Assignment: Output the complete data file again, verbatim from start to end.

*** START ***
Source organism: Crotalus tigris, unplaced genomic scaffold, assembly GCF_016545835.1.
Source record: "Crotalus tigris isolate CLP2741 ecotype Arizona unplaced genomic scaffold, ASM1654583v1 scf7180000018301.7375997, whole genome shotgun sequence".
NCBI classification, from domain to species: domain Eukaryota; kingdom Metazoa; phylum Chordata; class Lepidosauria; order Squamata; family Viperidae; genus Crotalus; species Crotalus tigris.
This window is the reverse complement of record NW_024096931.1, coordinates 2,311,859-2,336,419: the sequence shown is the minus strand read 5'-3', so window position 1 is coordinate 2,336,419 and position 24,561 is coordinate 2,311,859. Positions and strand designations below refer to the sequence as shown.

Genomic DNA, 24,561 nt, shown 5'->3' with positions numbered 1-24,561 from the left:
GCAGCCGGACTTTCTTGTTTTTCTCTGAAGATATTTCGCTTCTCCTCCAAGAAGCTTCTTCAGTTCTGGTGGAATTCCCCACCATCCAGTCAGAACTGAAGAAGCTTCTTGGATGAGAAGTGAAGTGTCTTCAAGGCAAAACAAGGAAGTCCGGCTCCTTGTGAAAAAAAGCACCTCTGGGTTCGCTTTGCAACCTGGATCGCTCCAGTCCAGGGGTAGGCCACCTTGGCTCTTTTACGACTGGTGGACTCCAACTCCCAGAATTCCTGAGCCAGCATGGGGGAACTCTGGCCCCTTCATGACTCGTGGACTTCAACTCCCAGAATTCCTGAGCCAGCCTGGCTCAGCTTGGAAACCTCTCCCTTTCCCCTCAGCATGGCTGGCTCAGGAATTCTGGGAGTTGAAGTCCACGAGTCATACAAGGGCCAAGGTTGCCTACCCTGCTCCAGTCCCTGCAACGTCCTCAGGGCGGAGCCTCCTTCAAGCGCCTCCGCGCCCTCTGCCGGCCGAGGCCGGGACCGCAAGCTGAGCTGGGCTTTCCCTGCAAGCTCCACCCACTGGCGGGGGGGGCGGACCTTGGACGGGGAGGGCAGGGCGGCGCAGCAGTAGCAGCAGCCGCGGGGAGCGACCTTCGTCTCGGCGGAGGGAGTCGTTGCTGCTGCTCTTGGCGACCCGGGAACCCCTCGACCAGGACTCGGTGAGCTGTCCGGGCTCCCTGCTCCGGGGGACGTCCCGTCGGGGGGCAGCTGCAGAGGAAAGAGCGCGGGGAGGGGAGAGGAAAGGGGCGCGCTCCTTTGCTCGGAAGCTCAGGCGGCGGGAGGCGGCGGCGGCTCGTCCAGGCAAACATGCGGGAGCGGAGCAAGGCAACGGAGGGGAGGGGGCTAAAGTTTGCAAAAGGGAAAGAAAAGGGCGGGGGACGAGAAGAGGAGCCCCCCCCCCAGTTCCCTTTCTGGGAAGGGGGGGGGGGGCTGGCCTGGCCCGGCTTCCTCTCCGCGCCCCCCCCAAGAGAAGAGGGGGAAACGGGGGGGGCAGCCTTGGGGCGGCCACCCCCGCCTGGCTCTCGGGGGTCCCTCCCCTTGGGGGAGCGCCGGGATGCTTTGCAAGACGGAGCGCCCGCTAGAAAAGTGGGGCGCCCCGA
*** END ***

Source organism: Crotalus tigris, unplaced genomic scaffold, assembly GCF_016545835.1.
Source record: "Crotalus tigris isolate CLP2741 ecotype Arizona unplaced genomic scaffold, ASM1654583v1 scf7180000018301.7375997, whole genome shotgun sequence".
NCBI classification, from domain to species: domain Eukaryota; kingdom Metazoa; phylum Chordata; class Lepidosauria; order Squamata; family Viperidae; genus Crotalus; species Crotalus tigris.
This window is the reverse complement of record NW_024096931.1, coordinates 2,311,859-2,336,419: the sequence shown is the minus strand read 5'-3', so window position 1 is coordinate 2,336,419 and position 24,561 is coordinate 2,311,859. Positions and strand designations below refer to the sequence as shown.

Genomic DNA, 24,561 nt, shown 5'->3' with positions numbered 1-24,561 from the left:
GCAGCCGGACTTTCTTGTTTTTCTCTGAAGATATTTCGCTTCTCCTCCAAGAAGCTTCTTCAGTTCTGGTGGAATTCCCCACCATCCAGTCAGAACTGAAGAAGCTTCTTGGATGAGAAGTGAAGTGTCTTCAAGGCAAAACAAGGAAGTCCGGCTCCTTGTGAAAAAAAGCACCTCTGGGTTCGCTTTGCAACCTGGATCGCTCCAGTCCAGGGGTAGGCCACCTTGGCTCTTTTACGACTGGTGGACTCCAACTCCCAGAATTCCTGAGCCAGCATGGGGGAACTCTGGCCCCTTCATGACTCGTGGACTTCAACTCCCAGAATTCCTGAGCCAGCCTGGCTCAGCTTGGAAACCTCTCCCTTTCCCCTCAGCATGGCTGGCTCAGGAATTCTGGGAGTTGAAGTCCACGAGTCATACAAGGGCCAAGGTTGCCTACCCTGCTCCAGTCCCTGCAACGTCCTCAGGGCGGAGCCTCCTTCAAGCGCCTCCGCGCCCTCTGCCGGCCGAGGCCGGGACCGCAAGCTGAGCTGGGCTTTCCCTGCAAGCTCCACCCACTGGCGGGGGGGGCGGACCTTGGACGGGGAGGGCAGGGCGGCGCAGCAGTAGCAGCAGCCGCGGGGAGCGACCTTCGTCTCGGCGGAGGGAGTCGTTGCTGCTGCTCTTGGCGACCCGGGAACCCCTCGACCAGGACTCGGTGAGCTGTCCGGGCTCCCTGCTCCGGGGGACGTCCCGTCGGGGGGCAGCTGCAGAGGAAAGAGCGCGGGGAGGGGAGAGGAAAGGGGCGCGCTCCTTTGCTCGGAAGCTCAGGCGGCGGGAGGCGGCGGCGGCTCGTCCAGGCAAACATGCGGGAGCGGAGCAAGGCAACGGAGGGGAGGGGGCTAAAGTTTGCAAAAGGGAAAGAAAAGGGCGGGGGACGAGAAGAGGAGCCCCCCCCCCAGTTCCCTTTCTGGGAAGGGGGGGGGGGGCTGGCCTGGCCCGGCTTCCTCTCCGCGCCCCCCCCAAGAGAAGAGGGGGAAACGGGGGGGGCAGCCTTGGGGCGGCCACCCCCGCCTGGCTCTCGGGGGTCCCTCCCCTTGGGGGAGCGCCGGGATGCTTTGCAAGACGGAGCGCCCGCTAGAAAAGTGGGGCGCCCCGA